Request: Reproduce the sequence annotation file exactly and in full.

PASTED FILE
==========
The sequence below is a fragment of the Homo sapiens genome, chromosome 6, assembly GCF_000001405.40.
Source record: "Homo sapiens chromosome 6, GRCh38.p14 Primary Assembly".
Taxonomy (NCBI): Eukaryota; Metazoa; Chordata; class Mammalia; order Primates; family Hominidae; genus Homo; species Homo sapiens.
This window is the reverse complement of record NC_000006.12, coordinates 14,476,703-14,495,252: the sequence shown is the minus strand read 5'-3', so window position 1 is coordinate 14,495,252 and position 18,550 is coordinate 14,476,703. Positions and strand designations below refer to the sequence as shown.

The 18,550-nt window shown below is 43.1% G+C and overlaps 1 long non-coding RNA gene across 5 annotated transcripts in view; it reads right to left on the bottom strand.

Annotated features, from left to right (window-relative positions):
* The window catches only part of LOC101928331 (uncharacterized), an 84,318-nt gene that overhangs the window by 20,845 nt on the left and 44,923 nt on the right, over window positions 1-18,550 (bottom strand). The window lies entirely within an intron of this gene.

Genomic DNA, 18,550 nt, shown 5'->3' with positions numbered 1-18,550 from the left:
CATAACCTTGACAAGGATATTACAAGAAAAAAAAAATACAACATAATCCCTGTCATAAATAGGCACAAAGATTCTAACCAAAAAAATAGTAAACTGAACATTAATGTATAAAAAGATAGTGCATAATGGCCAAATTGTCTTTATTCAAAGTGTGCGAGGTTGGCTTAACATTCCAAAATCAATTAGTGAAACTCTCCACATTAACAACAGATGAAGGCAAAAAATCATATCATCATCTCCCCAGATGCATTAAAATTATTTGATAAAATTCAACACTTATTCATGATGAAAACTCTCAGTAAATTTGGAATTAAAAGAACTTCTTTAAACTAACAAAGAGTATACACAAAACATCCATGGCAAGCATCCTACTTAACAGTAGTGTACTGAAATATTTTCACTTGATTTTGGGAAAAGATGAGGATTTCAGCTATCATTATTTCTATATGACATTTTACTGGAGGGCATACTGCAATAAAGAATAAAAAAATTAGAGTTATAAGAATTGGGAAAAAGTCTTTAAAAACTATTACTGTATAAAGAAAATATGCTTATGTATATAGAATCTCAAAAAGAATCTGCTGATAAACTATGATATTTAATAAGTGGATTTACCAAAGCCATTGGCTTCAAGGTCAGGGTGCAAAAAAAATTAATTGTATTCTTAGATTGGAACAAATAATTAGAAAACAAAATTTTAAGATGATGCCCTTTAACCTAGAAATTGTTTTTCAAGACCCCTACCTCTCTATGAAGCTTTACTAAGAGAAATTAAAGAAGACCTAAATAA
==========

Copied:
The sequence below is a fragment of the Homo sapiens genome, chromosome 6, assembly GCF_000001405.40.
Source record: "Homo sapiens chromosome 6, GRCh38.p14 Primary Assembly".
Taxonomy (NCBI): Eukaryota; Metazoa; Chordata; class Mammalia; order Primates; family Hominidae; genus Homo; species Homo sapiens.
This window is the reverse complement of record NC_000006.12, coordinates 14,476,703-14,495,252: the sequence shown is the minus strand read 5'-3', so window position 1 is coordinate 14,495,252 and position 18,550 is coordinate 14,476,703. Positions and strand designations below refer to the sequence as shown.

The 18,550-nt window shown below is 43.1% G+C and overlaps 1 long non-coding RNA gene across 5 annotated transcripts in view; it reads right to left on the bottom strand.

Annotated features, from left to right (window-relative positions):
* The window catches only part of LOC101928331 (uncharacterized), an 84,318-nt gene that overhangs the window by 20,845 nt on the left and 44,923 nt on the right, over window positions 1-18,550 (bottom strand). The window lies entirely within an intron of this gene.

Genomic DNA, 18,550 nt, shown 5'->3' with positions numbered 1-18,550 from the left:
CATAACCTTGACAAGGATATTACAAGAAAAAAAAAATACAACATAATCCCTGTCATAAATAGGCACAAAGATTCTAACCAAAAAAATAGTAAACTGAACATTAATGTATAAAAAGATAGTGCATAATGGCCAAATTGTCTTTATTCAAAGTGTGCGAGGTTGGCTTAACATTCCAAAATCAATTAGTGAAACTCTCCACATTAACAACAGATGAAGGCAAAAAATCATATCATCATCTCCCCAGATGCATTAAAATTATTTGATAAAATTCAACACTTATTCATGATGAAAACTCTCAGTAAATTTGGAATTAAAAGAACTTCTTTAAACTAACAAAGAGTATACACAAAACATCCATGGCAAGCATCCTACTTAACAGTAGTGTACTGAAATATTTTCACTTGATTTTGGGAAAAGATGAGGATTTCAGCTATCATTATTTCTATATGACATTTTACTGGAGGGCATACTGCAATAAAGAATAAAAAAATTAGAGTTATAAGAATTGGGAAAAAGTCTTTAAAAACTATTACTGTATAAAGAAAATATGCTTATGTATATAGAATCTCAAAAAGAATCTGCTGATAAACTATGATATTTAATAAGTGGATTTACCAAAGCCATTGGCTTCAAGGTCAGGGTGCAAAAAAAATTAATTGTATTCTTAGATTGGAACAAATAATTAGAAAACAAAATTTTAAGATGATGCCCTTTAACCTAGAAATTGTTTTTCAAGACCCCTACCTCTCTATGAAGCTTTACTAAGAGAAATTAAAGAAGACCTAAATAA